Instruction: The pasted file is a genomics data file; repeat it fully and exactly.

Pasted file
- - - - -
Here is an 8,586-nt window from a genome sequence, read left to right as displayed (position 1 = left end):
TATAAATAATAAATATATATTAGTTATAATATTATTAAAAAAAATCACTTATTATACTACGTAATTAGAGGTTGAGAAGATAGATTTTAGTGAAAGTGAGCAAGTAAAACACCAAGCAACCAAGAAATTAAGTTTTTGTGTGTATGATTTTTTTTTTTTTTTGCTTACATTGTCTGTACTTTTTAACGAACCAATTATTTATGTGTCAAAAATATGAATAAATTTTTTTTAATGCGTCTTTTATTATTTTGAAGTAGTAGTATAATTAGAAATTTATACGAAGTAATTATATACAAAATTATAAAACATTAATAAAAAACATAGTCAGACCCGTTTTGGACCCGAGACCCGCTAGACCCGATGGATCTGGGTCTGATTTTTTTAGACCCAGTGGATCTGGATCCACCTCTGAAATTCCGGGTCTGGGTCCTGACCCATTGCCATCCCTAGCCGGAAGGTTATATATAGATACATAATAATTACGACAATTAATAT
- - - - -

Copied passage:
Here is an 8,586-nt window from a genome sequence, read left to right as displayed (position 1 = left end):
TATAAATAATAAATATATATTAGTTATAATATTATTAAAAAAAATCACTTATTATACTACGTAATTAGAGGTTGAGAAGATAGATTTTAGTGAAAGTGAGCAAGTAAAACACCAAGCAACCAAGAAATTAAGTTTTTGTGTGTATGATTTTTTTTTTTTTTTGCTTACATTGTCTGTACTTTTTAACGAACCAATTATTTATGTGTCAAAAATATGAATAAATTTTTTTTAATGCGTCTTTTATTATTTTGAAGTAGTAGTATAATTAGAAATTTATACGAAGTAATTATATACAAAATTATAAAACATTAATAAAAAACATAGTCAGACCCGTTTTGGACCCGAGACCCGCTAGACCCGATGGATCTGGGTCTGATTTTTTTAGACCCAGTGGATCTGGATCCACCTCTGAAATTCCGGGTCTGGGTCCTGACCCATTGCCATCCCTAGCCGGAAGGTTATATATAGATACATAATAATTACGACAATTAATAT